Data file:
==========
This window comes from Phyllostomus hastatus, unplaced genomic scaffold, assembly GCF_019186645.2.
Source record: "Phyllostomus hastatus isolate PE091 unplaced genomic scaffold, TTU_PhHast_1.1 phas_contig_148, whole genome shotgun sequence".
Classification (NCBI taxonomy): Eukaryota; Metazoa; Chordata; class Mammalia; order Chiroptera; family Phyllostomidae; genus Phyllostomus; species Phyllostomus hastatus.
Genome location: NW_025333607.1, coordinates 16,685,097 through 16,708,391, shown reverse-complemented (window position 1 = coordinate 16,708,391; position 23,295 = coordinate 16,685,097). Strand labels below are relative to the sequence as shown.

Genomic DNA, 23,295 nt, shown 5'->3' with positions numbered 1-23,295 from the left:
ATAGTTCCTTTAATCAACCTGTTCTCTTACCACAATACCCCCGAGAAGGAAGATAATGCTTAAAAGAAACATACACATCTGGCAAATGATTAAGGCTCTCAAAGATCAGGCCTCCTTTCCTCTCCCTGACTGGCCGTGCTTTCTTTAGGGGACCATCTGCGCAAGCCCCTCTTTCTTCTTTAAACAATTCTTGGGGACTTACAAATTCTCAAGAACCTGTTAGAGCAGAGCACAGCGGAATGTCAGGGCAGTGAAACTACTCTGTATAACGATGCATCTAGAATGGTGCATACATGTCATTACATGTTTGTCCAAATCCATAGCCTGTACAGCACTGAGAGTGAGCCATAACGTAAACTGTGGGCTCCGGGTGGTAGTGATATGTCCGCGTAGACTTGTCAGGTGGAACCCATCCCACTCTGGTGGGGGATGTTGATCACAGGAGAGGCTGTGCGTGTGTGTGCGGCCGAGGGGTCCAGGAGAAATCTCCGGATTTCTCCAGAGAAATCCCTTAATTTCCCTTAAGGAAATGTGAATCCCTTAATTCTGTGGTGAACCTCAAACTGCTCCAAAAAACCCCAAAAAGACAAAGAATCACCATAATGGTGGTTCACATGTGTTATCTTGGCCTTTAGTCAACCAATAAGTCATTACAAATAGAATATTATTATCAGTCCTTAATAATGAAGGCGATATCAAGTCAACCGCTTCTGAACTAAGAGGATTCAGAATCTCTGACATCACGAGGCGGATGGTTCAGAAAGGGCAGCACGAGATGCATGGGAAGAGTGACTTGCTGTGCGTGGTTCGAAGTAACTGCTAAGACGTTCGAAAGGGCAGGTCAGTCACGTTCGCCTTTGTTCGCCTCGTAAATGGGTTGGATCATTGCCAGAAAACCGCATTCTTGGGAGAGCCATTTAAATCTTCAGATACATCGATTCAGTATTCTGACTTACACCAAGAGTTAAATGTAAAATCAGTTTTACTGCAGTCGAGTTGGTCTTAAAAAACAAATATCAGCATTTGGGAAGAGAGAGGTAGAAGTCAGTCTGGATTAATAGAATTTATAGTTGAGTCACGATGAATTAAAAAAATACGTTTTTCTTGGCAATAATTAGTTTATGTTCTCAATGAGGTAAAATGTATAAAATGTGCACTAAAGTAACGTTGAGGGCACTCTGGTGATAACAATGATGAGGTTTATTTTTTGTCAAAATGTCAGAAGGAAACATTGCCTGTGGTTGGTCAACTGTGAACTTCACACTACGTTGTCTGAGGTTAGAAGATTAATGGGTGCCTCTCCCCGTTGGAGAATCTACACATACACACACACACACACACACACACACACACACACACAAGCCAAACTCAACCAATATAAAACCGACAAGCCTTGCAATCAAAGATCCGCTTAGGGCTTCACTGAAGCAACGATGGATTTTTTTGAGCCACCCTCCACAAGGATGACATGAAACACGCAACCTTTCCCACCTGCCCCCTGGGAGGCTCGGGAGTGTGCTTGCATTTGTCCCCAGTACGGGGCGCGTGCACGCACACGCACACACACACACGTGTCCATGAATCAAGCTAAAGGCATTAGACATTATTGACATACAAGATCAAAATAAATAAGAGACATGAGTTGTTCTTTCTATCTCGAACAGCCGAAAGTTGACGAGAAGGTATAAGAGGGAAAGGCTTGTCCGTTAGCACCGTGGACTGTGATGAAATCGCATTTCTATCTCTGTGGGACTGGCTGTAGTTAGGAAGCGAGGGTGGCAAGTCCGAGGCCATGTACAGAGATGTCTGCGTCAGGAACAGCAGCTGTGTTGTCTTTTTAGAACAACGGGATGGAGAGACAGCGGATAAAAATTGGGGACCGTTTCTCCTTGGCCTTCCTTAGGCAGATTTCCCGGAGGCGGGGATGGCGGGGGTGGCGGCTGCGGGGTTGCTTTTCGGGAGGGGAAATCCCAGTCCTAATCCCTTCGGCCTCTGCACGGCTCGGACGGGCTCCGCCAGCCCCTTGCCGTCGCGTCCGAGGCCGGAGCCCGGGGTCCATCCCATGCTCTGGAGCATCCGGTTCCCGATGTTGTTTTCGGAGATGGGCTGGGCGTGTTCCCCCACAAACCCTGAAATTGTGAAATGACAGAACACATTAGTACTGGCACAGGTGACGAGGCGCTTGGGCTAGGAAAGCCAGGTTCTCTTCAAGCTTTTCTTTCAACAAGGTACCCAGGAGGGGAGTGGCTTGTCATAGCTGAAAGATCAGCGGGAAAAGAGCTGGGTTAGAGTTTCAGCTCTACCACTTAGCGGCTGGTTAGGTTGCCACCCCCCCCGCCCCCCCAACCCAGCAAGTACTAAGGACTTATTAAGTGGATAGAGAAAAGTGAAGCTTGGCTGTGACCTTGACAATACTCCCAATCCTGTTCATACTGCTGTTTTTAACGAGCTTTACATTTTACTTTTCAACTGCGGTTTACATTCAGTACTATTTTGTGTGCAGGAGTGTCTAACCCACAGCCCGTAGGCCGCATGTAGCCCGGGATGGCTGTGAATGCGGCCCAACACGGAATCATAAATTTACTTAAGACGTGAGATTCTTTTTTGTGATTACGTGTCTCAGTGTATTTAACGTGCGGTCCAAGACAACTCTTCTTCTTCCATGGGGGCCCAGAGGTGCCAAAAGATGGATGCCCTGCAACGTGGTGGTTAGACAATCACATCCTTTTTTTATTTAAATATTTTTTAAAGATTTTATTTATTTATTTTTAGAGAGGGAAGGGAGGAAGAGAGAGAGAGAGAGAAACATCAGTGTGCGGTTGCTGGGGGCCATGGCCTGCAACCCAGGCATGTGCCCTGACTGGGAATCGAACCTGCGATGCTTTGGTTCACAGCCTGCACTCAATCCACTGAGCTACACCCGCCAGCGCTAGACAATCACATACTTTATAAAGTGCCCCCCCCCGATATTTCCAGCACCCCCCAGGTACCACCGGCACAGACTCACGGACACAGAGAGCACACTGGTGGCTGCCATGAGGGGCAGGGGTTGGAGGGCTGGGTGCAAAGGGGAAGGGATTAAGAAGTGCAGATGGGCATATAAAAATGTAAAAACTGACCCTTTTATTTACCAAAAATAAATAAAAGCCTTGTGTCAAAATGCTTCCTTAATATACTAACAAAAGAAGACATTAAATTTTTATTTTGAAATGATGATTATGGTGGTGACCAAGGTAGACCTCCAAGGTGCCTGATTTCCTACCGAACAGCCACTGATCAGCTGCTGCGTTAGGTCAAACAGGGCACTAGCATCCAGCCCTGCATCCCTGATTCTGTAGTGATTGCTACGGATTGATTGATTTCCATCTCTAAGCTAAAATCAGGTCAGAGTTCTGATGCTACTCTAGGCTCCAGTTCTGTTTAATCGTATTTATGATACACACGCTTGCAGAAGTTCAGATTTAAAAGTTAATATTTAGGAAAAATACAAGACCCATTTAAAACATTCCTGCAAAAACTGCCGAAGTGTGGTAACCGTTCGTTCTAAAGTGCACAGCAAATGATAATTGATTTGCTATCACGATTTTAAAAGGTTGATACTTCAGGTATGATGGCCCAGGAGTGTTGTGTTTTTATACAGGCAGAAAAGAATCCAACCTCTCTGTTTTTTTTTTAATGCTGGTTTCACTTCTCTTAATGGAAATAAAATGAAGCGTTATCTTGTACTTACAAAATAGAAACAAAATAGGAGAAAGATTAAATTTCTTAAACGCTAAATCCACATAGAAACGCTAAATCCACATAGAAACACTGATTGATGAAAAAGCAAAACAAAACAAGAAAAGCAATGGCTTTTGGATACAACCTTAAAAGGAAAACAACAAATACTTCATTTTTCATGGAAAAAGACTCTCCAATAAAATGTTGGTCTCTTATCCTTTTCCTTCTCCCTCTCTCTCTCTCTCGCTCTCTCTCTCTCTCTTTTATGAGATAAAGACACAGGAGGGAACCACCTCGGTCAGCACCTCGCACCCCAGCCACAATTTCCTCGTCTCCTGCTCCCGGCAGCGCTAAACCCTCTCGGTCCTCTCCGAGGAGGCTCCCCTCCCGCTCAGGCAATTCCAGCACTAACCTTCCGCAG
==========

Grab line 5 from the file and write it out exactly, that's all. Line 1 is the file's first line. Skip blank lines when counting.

Genomic DNA, 23,295 nt, shown 5'->3' with positions numbered 1-23,295 from the left: